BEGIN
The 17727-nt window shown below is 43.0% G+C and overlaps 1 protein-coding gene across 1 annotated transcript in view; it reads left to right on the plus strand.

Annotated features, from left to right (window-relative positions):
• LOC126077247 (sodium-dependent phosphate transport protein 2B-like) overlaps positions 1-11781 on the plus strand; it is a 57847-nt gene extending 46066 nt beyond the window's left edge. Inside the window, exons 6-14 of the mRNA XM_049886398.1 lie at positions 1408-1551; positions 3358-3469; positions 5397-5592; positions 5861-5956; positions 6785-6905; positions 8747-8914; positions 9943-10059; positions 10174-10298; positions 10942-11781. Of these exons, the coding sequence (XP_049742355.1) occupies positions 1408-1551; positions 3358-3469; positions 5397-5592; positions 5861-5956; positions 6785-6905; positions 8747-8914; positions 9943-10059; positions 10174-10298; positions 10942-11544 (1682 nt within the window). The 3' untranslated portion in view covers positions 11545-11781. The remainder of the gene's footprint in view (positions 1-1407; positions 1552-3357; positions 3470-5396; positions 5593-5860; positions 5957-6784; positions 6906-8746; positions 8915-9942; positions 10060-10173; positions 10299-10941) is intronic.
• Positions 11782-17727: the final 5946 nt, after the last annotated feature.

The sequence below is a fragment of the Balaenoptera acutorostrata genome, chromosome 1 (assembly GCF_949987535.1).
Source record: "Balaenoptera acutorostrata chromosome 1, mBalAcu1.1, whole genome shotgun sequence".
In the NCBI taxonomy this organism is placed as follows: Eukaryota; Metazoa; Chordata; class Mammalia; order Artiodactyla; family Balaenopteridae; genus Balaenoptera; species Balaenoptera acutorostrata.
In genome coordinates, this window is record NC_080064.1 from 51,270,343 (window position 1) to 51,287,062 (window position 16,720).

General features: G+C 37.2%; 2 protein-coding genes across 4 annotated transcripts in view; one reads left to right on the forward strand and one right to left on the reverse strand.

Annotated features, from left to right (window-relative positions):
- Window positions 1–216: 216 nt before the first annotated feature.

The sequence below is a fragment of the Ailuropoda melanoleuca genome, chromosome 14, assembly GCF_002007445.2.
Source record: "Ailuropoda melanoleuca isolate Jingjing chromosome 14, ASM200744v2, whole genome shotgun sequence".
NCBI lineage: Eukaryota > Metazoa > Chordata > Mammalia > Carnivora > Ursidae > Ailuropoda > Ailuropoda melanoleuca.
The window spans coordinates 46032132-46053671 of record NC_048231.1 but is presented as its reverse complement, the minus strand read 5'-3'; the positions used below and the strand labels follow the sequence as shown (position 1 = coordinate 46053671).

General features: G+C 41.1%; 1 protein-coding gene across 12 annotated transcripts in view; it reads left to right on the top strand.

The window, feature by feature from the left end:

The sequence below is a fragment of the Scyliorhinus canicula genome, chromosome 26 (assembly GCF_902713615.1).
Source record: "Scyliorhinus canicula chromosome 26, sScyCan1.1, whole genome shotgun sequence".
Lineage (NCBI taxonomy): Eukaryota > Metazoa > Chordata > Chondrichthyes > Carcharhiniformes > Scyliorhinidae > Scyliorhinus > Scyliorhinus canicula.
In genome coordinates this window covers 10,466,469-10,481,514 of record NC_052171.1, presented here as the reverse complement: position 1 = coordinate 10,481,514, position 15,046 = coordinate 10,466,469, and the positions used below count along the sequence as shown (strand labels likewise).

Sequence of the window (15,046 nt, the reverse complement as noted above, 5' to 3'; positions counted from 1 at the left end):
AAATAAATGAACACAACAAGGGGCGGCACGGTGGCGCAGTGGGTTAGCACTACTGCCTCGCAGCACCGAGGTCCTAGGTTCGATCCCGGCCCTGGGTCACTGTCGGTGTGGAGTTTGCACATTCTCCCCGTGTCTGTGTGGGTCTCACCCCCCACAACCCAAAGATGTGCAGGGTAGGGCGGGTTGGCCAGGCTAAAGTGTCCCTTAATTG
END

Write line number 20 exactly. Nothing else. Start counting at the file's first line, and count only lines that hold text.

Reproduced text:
Lineage (NCBI taxonomy): Eukaryota > Metazoa > Chordata > Chondrichthyes > Carcharhiniformes > Scyliorhinidae > Scyliorhinus > Scyliorhinus canicula.